But if not, insurers, politicians, health care providers, and millions of Americans are left to wonder what happens next. Here are some possibilities for the future for American health care. Some of them are rosier than others:
1. President Trump leaves Obamacare in place but destroys it by not funding it.
Sadly, this seems to be the most likely of the possible outcomes because it's what Trump has basically said he'd do. "I've been saying for the last year and a half that the best thing we can do is let Obamacare explode. It's exploding right now," he told reporters after repeal failed in the Senate. It is certainly true that insurance premiums went up sharply this year, that they look like they'll go up sharply again next year, and that some insurers are pulling out of some markets for individual insurance, meaning that more than 50,000 Americans may have no health insurance available to buy at all in 2018.
But if Obamacare really is exploding, it's largely because of Republicans' efforts to repeal it. Insurers were understandably hesitant to sell insurance in the Obamacare marketplaces (or "exchanges") when they thought those marketplaces would close in a year or two.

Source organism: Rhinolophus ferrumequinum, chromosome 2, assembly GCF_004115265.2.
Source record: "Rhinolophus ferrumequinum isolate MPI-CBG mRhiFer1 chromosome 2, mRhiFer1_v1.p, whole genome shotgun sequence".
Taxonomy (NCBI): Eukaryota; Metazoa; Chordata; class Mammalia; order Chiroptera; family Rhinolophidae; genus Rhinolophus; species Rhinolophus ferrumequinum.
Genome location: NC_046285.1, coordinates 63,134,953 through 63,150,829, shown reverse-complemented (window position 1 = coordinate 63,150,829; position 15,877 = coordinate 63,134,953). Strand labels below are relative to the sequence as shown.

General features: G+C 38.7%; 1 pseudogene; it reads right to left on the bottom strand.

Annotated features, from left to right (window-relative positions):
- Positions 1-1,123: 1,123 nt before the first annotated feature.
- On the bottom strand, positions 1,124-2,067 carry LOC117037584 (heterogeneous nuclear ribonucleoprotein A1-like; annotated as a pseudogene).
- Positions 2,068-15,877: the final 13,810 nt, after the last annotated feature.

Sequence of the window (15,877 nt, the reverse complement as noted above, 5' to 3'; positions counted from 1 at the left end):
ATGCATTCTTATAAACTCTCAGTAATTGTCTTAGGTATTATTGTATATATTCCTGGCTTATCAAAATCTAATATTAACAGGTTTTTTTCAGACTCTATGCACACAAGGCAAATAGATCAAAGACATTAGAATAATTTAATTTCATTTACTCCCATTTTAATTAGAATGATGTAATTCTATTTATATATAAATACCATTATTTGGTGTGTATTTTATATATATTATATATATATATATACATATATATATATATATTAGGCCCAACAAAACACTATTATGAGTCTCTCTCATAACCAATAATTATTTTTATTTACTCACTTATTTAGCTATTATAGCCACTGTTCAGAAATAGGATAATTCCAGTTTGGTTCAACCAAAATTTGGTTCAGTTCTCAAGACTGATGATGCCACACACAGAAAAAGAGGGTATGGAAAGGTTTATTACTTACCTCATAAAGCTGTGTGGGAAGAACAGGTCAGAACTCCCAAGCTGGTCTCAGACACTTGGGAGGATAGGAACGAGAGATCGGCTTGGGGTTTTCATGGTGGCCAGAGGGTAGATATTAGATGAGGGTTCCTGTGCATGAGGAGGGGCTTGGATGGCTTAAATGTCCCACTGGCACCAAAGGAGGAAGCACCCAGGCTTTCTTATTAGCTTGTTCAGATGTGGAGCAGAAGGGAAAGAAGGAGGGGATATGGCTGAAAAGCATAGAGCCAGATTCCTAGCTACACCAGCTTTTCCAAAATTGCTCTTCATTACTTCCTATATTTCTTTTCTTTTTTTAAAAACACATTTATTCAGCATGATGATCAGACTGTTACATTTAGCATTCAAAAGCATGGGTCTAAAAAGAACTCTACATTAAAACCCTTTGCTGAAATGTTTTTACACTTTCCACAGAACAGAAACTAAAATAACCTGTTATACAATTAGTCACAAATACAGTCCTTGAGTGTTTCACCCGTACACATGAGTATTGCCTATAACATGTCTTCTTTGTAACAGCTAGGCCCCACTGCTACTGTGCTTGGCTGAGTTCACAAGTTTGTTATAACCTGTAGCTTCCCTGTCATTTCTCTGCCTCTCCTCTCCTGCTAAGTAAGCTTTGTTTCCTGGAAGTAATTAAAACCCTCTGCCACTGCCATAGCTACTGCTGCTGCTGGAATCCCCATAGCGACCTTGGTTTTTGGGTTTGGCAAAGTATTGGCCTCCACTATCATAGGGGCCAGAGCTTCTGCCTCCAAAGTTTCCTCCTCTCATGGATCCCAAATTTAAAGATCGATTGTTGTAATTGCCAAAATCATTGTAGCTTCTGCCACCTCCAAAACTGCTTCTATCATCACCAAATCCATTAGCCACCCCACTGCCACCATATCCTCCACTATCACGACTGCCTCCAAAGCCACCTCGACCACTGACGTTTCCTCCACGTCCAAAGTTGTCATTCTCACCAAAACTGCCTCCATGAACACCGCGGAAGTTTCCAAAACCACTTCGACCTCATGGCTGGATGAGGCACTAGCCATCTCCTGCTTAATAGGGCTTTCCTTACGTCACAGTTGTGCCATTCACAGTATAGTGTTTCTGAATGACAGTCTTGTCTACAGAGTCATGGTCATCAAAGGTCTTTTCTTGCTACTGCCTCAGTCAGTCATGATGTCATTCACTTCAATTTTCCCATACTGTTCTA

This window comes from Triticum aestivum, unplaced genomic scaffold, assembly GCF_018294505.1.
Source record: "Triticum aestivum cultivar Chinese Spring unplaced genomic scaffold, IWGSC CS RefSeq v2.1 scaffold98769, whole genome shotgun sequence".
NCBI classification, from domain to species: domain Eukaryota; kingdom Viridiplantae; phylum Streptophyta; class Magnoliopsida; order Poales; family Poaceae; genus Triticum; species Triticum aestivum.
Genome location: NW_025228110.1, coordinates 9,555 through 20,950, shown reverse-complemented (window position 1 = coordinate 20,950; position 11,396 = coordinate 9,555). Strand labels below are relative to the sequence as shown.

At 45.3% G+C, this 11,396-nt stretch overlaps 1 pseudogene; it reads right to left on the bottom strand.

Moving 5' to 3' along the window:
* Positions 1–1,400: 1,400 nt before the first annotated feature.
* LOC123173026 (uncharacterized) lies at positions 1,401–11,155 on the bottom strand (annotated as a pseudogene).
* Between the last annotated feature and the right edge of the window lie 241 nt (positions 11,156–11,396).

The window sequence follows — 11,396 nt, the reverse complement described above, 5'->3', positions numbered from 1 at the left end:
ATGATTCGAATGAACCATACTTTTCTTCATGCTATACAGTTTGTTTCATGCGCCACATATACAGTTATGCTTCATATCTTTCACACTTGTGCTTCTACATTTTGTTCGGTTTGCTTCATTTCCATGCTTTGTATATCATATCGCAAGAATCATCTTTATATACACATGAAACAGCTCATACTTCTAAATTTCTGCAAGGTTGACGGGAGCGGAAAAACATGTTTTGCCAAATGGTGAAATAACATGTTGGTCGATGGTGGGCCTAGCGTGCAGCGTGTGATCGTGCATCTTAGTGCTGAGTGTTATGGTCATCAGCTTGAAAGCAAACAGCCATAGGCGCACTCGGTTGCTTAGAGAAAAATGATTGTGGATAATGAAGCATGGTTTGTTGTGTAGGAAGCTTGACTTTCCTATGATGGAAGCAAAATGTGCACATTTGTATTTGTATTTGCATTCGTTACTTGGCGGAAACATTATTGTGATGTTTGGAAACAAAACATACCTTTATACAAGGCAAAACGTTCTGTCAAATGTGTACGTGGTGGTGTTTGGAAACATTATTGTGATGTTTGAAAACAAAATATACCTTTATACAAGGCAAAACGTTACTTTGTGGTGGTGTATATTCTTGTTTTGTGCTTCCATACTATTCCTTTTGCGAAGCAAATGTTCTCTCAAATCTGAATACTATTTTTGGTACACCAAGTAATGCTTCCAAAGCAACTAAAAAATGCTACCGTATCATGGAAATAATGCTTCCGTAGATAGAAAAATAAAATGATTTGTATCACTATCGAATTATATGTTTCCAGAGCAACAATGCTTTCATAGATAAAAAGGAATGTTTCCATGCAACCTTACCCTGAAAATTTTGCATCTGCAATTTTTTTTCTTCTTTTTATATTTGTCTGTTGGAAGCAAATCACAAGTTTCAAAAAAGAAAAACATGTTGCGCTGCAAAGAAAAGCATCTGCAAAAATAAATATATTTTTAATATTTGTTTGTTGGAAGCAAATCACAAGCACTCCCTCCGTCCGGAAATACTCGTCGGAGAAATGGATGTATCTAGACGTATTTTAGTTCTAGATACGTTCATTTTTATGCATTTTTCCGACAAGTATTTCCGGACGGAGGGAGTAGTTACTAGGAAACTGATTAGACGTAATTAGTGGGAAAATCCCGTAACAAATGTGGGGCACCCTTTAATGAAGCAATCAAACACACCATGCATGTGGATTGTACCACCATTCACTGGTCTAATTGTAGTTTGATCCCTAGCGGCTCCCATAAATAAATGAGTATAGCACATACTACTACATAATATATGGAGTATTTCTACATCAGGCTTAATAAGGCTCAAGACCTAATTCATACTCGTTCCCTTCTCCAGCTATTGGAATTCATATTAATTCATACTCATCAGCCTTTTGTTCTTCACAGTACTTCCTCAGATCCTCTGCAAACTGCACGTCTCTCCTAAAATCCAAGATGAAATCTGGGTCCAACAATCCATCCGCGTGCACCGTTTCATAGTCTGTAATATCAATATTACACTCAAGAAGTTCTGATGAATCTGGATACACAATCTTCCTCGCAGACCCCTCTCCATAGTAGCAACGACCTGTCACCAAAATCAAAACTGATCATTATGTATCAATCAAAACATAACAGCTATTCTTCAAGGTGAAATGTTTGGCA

Even if Republicans now abandon their efforts to repeal the ACA, insurers are left with a dilemma over how to set their premiums. The "Affordable" part of the Affordable Care Act was a set of subsidies that allowed most participants in the exchanges to buy insurance at substantially less than its true cost, with the Federal government subsidizing the rest.
The Republican-led House sued the Obama administration over those subsidies, arguing that the money for them had not been appropriated properly. The Obama administration fought that suit in court. So far, the Trump administration has chosen to neither continue to fight the lawsuit nor officially end the subsidies.